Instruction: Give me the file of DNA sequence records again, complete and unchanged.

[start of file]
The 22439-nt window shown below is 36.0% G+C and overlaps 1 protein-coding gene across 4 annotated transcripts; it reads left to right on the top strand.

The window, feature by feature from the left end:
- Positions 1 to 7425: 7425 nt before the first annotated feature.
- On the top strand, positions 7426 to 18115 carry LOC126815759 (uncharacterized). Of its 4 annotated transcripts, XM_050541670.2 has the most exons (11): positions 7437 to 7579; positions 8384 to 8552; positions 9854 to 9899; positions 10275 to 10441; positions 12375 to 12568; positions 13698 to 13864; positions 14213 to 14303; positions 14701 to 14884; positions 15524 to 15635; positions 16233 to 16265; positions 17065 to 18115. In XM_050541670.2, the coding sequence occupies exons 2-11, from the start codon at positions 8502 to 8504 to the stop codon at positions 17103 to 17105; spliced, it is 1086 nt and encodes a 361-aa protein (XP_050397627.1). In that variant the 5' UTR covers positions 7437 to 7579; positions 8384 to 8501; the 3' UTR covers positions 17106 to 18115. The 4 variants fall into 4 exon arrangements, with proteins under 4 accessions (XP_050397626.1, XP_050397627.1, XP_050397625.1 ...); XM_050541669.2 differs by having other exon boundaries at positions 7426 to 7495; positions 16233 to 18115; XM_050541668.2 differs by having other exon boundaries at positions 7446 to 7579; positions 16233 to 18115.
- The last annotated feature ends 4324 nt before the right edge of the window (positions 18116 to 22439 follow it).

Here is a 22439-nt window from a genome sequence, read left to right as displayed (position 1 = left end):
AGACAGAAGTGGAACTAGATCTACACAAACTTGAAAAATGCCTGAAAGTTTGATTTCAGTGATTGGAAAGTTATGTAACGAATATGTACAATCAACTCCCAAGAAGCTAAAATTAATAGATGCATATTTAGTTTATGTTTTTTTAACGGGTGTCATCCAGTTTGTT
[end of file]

The 22439-nt window shown below is 36.0% G+C and overlaps 1 protein-coding gene across 4 annotated transcripts; it reads left to right on the top strand.

The window, feature by feature from the left end:
- Positions 1 to 7425: 7425 nt before the first annotated feature.
- On the top strand, positions 7426 to 18115 carry LOC126815759 (uncharacterized). Of its 4 annotated transcripts, XM_050541670.2 has the most exons (11): positions 7437 to 7579; positions 8384 to 8552; positions 9854 to 9899; positions 10275 to 10441; positions 12375 to 12568; positions 13698 to 13864; positions 14213 to 14303; positions 14701 to 14884; positions 15524 to 15635; positions 16233 to 16265; positions 17065 to 18115. In XM_050541670.2, the coding sequence occupies exons 2-11, from the start codon at positions 8502 to 8504 to the stop codon at positions 17103 to 17105; spliced, it is 1086 nt and encodes a 361-aa protein (XP_050397627.1). In that variant the 5' UTR covers positions 7437 to 7579; positions 8384 to 8501; the 3' UTR covers positions 17106 to 18115. The 4 variants fall into 4 exon arrangements, with proteins under 4 accessions (XP_050397626.1, XP_050397627.1, XP_050397625.1 ...); XM_050541669.2 differs by having other exon boundaries at positions 7426 to 7495; positions 16233 to 18115; XM_050541668.2 differs by having other exon boundaries at positions 7446 to 7579; positions 16233 to 18115.
- The last annotated feature ends 4324 nt before the right edge of the window (positions 18116 to 22439 follow it).

Here is a 22439-nt window from a genome sequence, read left to right as displayed (position 1 = left end):
AGACAGAAGTGGAACTAGATCTACACAAACTTGAAAAATGCCTGAAAGTTTGATTTCAGTGATTGGAAAGTTATGTAACGAATATGTACAATCAACTCCCAAGAAGCTAAAATTAATAGATGCATATTTAGTTTATGTTTTTTTAACGGGTGTCATCCAGTTTGTT